GUADALAJARA, Mexico — The international crossing between Tijuana and San Ysidro, Calif., isn’t just the busiest border checkpoint in the world, where more than 50 million people per year pass through by autombile or on foot. It is a conduit for trade, ideas and culture between Mexico and the United States and vice versa.
Inevitably, that exchange between Southern California and Baja California also involves soccer players. Joe Benny Corona, the 21-year-old American-born winger, is currently riding the crest of a wave just across the border at Club Tijuana.
“I was born in Los Angeles, then moved to Tijuana where I went to elementary school and then when I was 10 or 11 moved to San Diego where I continued my education,” Corona explained to MLSsoccer.com by phone on Tuesday from Tijuana. “Then I came back to Tijuana.”
How glad Club Tijuana are that Corona ended up south side of the border playing for the recently promoted team. Corona grabbed the club’s first-ever goal as a Primera División team last month, then scored his second in the next game and was a starter last weekend when Tijuana came from behind to beat Santos Laguna 3-1.
It has been a great start to the season for Corona, enabling him to describe the decision to give up his scholarship at San Diego State University after his freshman year to join Club Tijuana as “probably the best in my life.”
However, it also sounds like it was one of the most difficult, and Corona wrestled with the pros and cons of which side of the border he should continue his fledgling career.
“I talked to my friends, my family,” explained Corona. “They thought I should stay in school and it was, [on paper], the best decision. Over here, I had to start from scratch but I thought, 'You know what, I’m going to go for it.'”
After debuting in the Liga de Ascenso in May 2010, Corona quickly established himself on Tijuana’s right wing, although his favorite position is playing as an attacking midfielder behind the strikers. Despite the influx of new signings in the offseason following Tijuana’s promotion, Corona has consolidated his place in the first team this season.
The impact he has made can be seen by looking at the Tijuana website. The homepage is currently an advertisement using a photo of Corona celebrating a goal. It invites Californians to come to the game against Puebla on Sunday. This comes after the club explicitly stated last week its desire to become a regional club and that the region extends into Southern California.
“Now that Tijuana is in the first division, it’s something very big,” said Corona. “San Diegans feel it is their team also. Every game, thousands come across the border to watch the Xolos.”
Although Tijuana’s Estadio Caliente is situated just 10 minutes from the international border, Corona, who grew up a Chivas fan like his father, believes there are marked playing styles each side of the border.
“There is a big difference [between soccer styles in the US and Mexico],” said Corona. “College soccer is a physical game. In Mexico, it is a little bit more technical. I think my soccer fits in better with the Mexican style.”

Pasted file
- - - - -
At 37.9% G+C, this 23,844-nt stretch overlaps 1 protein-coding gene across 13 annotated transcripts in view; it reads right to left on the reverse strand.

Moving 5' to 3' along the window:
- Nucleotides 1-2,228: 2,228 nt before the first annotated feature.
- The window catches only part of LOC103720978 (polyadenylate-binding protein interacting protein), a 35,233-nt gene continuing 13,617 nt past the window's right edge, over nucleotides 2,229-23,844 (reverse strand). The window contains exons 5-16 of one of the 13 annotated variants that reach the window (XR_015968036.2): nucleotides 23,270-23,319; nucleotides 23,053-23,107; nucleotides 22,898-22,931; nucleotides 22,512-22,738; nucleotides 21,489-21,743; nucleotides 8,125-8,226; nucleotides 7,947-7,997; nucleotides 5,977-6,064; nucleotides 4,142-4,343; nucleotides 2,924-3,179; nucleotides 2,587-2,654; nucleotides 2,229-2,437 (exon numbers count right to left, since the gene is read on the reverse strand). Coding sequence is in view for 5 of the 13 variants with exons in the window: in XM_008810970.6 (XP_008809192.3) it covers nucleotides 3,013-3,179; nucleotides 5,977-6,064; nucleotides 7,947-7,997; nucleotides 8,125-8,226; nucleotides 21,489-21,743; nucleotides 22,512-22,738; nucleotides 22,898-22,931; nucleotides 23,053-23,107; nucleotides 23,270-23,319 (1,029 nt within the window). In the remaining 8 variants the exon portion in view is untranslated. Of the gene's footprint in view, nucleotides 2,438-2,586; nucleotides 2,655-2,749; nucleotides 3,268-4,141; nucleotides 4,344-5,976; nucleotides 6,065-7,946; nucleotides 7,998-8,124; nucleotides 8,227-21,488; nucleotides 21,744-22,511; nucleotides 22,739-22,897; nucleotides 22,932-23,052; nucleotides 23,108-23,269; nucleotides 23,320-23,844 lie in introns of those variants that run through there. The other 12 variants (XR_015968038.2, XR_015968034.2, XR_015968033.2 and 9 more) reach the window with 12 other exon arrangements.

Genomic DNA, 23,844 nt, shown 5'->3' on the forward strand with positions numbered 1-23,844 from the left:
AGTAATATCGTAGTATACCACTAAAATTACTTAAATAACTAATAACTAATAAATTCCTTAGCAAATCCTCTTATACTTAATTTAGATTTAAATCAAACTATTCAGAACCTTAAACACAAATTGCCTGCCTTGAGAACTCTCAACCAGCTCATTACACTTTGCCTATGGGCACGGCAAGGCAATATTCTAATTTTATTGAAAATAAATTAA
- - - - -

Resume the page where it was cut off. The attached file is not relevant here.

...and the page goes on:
Excited by the growth in US soccer in recent years, Corona thinks the US soccer system could take a tip or two from the Mexican league where reserve teams, Under-20 and Under-17 squads often travel with the first team to play games against other clubs’ respective teams.
“I see that in college, they are very educated players, but they’re no soccer players, you get it?” said Corona. “I think colleges use a very different type of soccer than the pros.”
The thorny issue of national teams has raised its head for Corona recently thanks to his excellent form and news he put on ice attempts by the El Salvador federation to get him to play for its national side. Corona is in the fortunate but potentially explosive situation of having a Mexican father, a Salvadoran mother and being born in the United States, thus making him eligible for three national teams.
Strong rumors have reached him recently suggesting the US national team set-up has been peeping over into Tijuana to keep an eye on the young star.
“[The rumors about the US scouting me] are a motivation for me to keep working and someday have the three national teams fighting over me,” enthused Corona.
The 21-year-old admits that, right now, Mexico would be his preferred choice, followed by the United States and then El Salvador but, if all three come calling, an extremely difficult decision would present itself.
Explained Corona: “It’s going to be very similar to the decision I took when deciding on San Diego State or coming here to Tijuana. When the time comes, it will be a very difficult decision — but it’s something I really want to do, to play at international level and play on a national team. Hopefully I can be in that position where I have to decide.”
One positive for the US is that Corona is excited about the appointment of Jurgen Klinsmann as national team boss of the United States.
“He puts his idea on the table and I think he has a clear vision of what the national team can be and can really improve it,” said a talkative Corona. “He’s said he wants to help out the MLS system, too. I think he’s going to do a lot of good for the US national team.”
For Wednesday night’s friendly between the US and Mexico, Corona got together with his Tijuana teammates, who regularly tease him about his American background and often call him names.
“It’s in a friendly way, though!” he explained. “It’s funny, I just laugh.”
If he continues with his current form, it isn’t outrageous to suggest Corona could be involved in the next US-Mexico duel. The only question for the San Diegan-turned-Tijuanense is which team’s colors he’ll be wearing.
Tom Marshall can be reached at firstname.lastname@example.org or via Twitter: @mexicoworldcup